The next best thing... (if wild swimming isn't an option)

Eye-stinging, skin-drying and strong-smelling it may be, but chlorine is put in swimming pools for a good reason: to kill bacteria and viruses, and to prevent the water from going green with algae.

The problem with chlorine in pools is that it mixes with a range of other human pollutants - cosmetics, urine, sweat, sun tan lotion - creating potentially hazardous byproducts that end up in the water and air. For instance, trichloramine is a gas formed when chlorine and nitrogenous wastes (such as urine) react, which then accumulates in the air directly above the water. There has been a lot of research into the adverse health effects of these byproducts, particularly in relation to asthma. Recent research from a university in Brussels links breathing trichloramine to childhood asthma. Chlorine pools may also aggravate eczema.

Over the years there have been some serious chlorine chemical incidents in swimming pools around the UK, both private and public. Chlorine is a strong alkali, so you need to add acid in order to lower the pH enough to make it bearable for human skin. It can be hazardous if the two are accidentally mixed outside the pool. Recent incidents occurred in Edinburgh, Birmingham, Staffordshire and Macclesfield to name but a few.

Another issue with chlorine is the way it is made. Some chemical plants still use mercury in its manufacture. Oceana, the Ocean Conservation Group, considers chlorine plants 'major, overlooked source of mercury pollution'.

Although chlorine is used as a disinfectant in most swimming pools, viable alternatives do exist.

Natural pools

A cross between a swimming pool and a garden pond, 'natural swimming pools' use micro-organisms and aquatic plants to filter the water. Picturesque, low-maintenance and low-energy, they are popular in Switzerland, Germany, Austria, France and Italy, where thousands have been built (both private and public). Thanks to the filter system and pump, the water is clear, clean and algae-free to swim in without the use of chlorine or chemicals. In the UK, natural pools are still pretty rare but various companies offer to build them, including Woodhouse Natural Pools and Aqua Landscape Design Ltd.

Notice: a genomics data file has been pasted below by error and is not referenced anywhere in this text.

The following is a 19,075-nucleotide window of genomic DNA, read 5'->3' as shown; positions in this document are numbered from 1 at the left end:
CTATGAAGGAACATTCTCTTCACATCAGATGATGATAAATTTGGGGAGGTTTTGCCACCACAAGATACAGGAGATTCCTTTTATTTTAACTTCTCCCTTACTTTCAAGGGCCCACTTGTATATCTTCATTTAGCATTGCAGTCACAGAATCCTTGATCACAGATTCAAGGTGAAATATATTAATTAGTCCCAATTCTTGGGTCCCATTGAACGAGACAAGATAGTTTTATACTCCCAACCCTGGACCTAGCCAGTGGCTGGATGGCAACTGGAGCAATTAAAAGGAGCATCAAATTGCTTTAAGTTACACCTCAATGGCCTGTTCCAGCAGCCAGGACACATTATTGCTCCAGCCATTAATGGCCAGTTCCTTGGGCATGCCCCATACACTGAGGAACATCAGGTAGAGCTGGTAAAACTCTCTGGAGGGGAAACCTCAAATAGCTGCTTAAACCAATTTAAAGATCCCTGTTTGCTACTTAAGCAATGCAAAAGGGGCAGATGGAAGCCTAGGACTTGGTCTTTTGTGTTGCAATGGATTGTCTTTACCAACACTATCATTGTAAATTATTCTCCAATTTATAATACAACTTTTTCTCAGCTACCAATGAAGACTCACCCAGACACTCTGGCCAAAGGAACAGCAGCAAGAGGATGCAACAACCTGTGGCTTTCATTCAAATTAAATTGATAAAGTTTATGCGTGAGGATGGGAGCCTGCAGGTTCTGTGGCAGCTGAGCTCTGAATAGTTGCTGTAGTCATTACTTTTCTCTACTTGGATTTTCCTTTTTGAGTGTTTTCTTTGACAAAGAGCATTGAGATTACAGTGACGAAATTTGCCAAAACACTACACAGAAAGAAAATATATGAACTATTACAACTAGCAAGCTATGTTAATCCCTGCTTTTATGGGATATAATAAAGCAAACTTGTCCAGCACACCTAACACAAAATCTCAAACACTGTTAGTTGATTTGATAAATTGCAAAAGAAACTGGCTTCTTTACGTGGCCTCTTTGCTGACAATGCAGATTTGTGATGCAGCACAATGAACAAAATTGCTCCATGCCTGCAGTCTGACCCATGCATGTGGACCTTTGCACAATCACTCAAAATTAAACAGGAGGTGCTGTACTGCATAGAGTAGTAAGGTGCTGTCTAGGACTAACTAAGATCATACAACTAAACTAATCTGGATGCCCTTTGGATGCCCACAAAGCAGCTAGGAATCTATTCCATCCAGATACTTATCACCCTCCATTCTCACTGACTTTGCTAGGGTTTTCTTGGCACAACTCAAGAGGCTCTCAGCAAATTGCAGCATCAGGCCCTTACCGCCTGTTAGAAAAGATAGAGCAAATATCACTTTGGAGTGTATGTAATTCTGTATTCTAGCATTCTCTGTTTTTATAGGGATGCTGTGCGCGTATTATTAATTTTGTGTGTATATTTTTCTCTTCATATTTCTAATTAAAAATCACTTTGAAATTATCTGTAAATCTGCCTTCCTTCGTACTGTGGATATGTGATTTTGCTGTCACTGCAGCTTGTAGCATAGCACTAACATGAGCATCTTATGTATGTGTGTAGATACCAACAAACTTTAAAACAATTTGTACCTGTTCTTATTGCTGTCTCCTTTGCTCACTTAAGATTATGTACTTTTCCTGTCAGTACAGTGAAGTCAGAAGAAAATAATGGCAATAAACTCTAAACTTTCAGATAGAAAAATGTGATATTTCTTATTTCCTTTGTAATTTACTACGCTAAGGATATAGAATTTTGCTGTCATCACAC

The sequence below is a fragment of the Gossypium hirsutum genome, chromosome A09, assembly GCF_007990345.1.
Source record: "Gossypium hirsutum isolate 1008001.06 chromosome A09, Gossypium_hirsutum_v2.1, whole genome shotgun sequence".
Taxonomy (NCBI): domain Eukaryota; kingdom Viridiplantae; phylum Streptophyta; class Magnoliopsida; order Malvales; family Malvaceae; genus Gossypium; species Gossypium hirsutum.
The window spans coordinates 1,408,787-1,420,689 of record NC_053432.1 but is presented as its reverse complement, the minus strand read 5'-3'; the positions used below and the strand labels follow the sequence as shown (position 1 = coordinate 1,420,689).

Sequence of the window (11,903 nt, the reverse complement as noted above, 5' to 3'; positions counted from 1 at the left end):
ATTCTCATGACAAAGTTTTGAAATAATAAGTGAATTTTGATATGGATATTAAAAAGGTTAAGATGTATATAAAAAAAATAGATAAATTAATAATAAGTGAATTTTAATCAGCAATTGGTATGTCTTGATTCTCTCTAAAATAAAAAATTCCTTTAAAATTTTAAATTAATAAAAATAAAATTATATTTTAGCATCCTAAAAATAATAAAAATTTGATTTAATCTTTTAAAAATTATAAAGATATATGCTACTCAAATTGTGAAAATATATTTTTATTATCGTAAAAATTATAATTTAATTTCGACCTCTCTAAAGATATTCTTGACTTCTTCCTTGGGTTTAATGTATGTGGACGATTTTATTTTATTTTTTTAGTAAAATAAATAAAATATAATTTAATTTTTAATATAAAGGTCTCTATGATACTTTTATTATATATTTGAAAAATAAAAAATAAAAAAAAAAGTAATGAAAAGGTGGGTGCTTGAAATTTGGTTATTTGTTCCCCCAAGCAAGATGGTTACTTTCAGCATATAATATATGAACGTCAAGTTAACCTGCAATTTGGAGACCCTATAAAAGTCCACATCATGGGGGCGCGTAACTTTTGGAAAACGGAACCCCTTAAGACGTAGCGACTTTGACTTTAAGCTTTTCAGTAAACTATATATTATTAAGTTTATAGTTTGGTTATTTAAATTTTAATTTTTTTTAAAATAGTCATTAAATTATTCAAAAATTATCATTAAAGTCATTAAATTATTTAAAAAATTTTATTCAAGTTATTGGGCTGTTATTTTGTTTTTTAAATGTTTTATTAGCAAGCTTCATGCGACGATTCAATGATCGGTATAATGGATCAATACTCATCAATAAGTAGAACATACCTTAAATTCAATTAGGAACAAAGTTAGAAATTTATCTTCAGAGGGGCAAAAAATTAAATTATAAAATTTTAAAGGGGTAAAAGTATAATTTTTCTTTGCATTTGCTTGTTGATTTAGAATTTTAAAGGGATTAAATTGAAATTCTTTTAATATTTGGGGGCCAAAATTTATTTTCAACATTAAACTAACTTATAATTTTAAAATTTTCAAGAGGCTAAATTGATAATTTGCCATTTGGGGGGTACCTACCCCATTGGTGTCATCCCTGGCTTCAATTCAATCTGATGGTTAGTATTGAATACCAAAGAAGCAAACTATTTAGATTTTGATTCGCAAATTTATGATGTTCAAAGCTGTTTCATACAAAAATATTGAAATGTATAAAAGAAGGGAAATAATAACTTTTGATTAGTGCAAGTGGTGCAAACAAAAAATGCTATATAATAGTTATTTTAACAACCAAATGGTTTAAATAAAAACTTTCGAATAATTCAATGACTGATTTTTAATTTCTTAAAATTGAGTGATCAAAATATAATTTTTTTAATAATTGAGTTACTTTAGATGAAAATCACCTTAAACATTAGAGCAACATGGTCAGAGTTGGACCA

The experience
All the joys of outdoor swimming in a pond-like setting but without the green slime.

The downside
Unless you build a natural pool yourself, know a friend who has one or are travelling in Europe, you'll be pushed to find one.

A chlorine-free pool?

You may have heard of or swum in pools that use Ozone or ultraviolent (UV) disinfection systems. Ozone is made from ordinary oxygen molecules (O2) that are converted either through electricity or ultraviolet irradiation (UV) to ozone (O3). Although these systems do use some chlorine, the doses are lower than in traditional pools, so these pools are a better option for swimming - if you can find one near you.

An entirely chlorine-free but rarely used system does exist in the form of Pool San. Based on the ionisation of various metals (copper, zinc, gold, aluminium and silver), which are then kept in liquid form to dose the pool with, the system was devised 15 years ago in South Africa and, after several years of testing in the UK, is now being used in approximately 20 pools in London and the South East.

The experience
It's like swimming in mineral water: there's no smell, no taste and the water feels silky soft. The surrounding air is odourless too. Good news for asthma and eczema sufferers, and anyone bothered by red eyes, dry skin and bleached swimsuits.

The downside
The cost of adapting the pool (chlorine is very cheap). Pool staff need to be specially trained to dose at the right levels. However, unlike chlorine, overdosing is not dangerous and will only cause a temporary blue tinge.

Laura Sevier is a freelance journalist